Good will and openness to new ways needed to make minority government work

Micheál Martin says we can learn from Denmark and others about how minority governments can work

I believe that we are in a position this week to make substantial progress towards the formation of a new government.

If there is good faith and a willingness to consider genuinely new approaches to government, then we can achieve an outcome which will deliver our country a breakthrough in how our country is governed rather than just focussing on who holds power.

The most frequent comment about the outcome of the general election is that it was unclear. I don’t agree with this. It is very clear that the Irish people have voted for a multi-party system where many parties and individuals have received very different mandates.

Yes it makes the initial formation of a government more difficult, but this is only a problem if you believe that the old way of forming governments in Ireland is the only way it can and should be done.

According to the majority of commentators, the only reasonable form of government is a majority government capable of controlling the full agenda of our parliament and administration. This type of “strong and stable” government is presented as essential for solving problems.

The facts show the opposite to be the case.

Many of our most urgent problems developed exactly because the government with the largest majority in our history, “strong and stable” in every way, was arrogant and out of touch. It sidelined the Oireachtas and ignored problem after problem until they were allowed to become crises.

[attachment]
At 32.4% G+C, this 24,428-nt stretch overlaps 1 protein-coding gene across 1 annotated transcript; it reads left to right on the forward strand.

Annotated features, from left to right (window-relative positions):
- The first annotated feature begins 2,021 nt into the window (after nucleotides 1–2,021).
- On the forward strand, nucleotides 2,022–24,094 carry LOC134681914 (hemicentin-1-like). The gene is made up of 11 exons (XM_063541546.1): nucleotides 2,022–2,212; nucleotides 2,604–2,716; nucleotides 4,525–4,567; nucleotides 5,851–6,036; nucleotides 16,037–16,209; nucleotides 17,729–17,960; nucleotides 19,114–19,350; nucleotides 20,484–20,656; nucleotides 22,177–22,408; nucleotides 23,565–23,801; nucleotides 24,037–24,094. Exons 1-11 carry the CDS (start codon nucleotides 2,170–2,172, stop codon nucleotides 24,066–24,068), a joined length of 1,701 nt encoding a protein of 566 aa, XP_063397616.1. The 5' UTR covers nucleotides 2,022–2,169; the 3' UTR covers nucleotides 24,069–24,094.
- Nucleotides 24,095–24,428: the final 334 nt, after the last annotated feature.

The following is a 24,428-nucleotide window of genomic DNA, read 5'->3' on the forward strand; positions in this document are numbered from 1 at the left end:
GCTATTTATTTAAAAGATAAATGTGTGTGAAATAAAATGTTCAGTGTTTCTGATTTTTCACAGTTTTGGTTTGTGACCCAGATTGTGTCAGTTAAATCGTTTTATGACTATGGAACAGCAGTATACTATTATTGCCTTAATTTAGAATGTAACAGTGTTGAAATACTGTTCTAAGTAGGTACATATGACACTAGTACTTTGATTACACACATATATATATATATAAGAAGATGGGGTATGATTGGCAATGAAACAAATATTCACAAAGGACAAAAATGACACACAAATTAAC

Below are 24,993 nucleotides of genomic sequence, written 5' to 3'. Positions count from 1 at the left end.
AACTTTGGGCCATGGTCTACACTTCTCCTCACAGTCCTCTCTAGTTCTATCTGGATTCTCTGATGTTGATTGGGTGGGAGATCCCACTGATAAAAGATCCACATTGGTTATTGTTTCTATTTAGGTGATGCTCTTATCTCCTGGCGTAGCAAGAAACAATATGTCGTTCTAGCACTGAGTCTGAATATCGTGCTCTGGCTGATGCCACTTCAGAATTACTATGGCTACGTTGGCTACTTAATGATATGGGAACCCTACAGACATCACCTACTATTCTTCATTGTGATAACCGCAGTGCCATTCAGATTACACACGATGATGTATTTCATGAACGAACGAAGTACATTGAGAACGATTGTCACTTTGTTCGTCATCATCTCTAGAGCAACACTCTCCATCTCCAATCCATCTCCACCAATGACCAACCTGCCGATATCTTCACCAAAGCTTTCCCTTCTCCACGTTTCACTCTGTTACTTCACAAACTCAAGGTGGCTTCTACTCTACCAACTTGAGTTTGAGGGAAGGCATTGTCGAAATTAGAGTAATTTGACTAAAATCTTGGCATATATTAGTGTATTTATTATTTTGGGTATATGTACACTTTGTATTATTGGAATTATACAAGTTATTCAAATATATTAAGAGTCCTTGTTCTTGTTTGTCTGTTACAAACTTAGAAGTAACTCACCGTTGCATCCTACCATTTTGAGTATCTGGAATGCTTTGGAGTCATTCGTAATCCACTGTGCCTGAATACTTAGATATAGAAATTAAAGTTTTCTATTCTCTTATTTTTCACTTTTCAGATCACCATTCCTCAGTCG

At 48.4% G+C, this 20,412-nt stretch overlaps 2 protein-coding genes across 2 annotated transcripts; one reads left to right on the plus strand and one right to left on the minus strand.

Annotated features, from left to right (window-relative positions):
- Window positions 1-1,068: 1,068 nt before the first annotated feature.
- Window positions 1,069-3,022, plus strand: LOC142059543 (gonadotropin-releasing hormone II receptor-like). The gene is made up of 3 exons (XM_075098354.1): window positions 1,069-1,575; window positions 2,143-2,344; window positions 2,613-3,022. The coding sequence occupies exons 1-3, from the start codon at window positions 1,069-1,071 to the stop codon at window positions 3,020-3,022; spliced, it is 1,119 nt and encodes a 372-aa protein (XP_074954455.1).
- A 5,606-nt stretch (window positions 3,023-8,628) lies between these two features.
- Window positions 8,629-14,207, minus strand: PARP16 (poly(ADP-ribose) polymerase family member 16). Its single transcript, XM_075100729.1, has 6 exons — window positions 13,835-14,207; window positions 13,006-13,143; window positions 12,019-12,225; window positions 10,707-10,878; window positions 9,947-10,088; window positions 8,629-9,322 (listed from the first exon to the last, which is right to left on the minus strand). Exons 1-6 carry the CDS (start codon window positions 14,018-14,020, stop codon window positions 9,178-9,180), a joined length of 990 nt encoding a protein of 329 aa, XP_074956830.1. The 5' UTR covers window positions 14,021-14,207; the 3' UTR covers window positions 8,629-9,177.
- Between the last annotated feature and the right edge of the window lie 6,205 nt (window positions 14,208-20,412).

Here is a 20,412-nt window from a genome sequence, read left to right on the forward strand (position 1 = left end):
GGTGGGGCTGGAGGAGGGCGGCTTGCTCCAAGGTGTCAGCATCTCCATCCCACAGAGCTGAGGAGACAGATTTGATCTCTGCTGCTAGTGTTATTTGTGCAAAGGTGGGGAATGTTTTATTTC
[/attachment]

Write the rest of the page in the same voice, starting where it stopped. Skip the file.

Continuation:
In comparison, many countries which are far more comparable to Ireland than Britain have a long history of good governance and “weaker” governments.

Good will and openness to new ways needed to make minority government work

One third of all European governments since 1945 have been minority governments. Three out of the four Scandinavian countries are currently led by minority governments. All countries with a record of sustained social and economic progress.

In Denmark, the government is actually a single-party minority government consisting of the third- largest party which won 19% in their last election.

Minority governments can and do work, often working far better than less accountable majority governments.

Our national parliament has changed. It’s long past time we reflected this in how we form and operate government.

In recent weeks, this has been at the core of Fianna Fáil’s approach to negotiations. We produced a very detailed policy proposal within which short, medium and full-term objectives were identified.

These have been true to our core message in the election that we need new priorities to deliver an Ireland which serves all our people.

We have ruled out a coalition with Fine Gael. In this we have held exactly the same arguments as we used during the election when seeking people’s support.